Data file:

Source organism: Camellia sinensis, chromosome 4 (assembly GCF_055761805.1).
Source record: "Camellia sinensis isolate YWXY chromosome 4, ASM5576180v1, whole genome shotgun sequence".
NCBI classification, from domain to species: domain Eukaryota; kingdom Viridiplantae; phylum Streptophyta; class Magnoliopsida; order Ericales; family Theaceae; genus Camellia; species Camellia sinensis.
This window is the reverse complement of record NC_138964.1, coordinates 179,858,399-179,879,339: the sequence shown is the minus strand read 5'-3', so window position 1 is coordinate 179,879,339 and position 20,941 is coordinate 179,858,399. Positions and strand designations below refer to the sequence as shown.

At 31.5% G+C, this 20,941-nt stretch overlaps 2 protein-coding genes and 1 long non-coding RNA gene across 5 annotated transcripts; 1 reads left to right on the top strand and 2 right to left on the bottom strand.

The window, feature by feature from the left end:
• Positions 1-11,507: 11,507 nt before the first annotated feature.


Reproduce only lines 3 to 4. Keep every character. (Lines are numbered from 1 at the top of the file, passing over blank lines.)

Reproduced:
NCBI classification, from domain to species: domain Eukaryota; kingdom Viridiplantae; phylum Streptophyta; class Magnoliopsida; order Ericales; family Theaceae; genus Camellia; species Camellia sinensis.
This window is the reverse complement of record NC_138964.1, coordinates 179,858,399-179,879,339: the sequence shown is the minus strand read 5'-3', so window position 1 is coordinate 179,879,339 and position 20,941 is coordinate 179,858,399. Positions and strand designations below refer to the sequence as shown.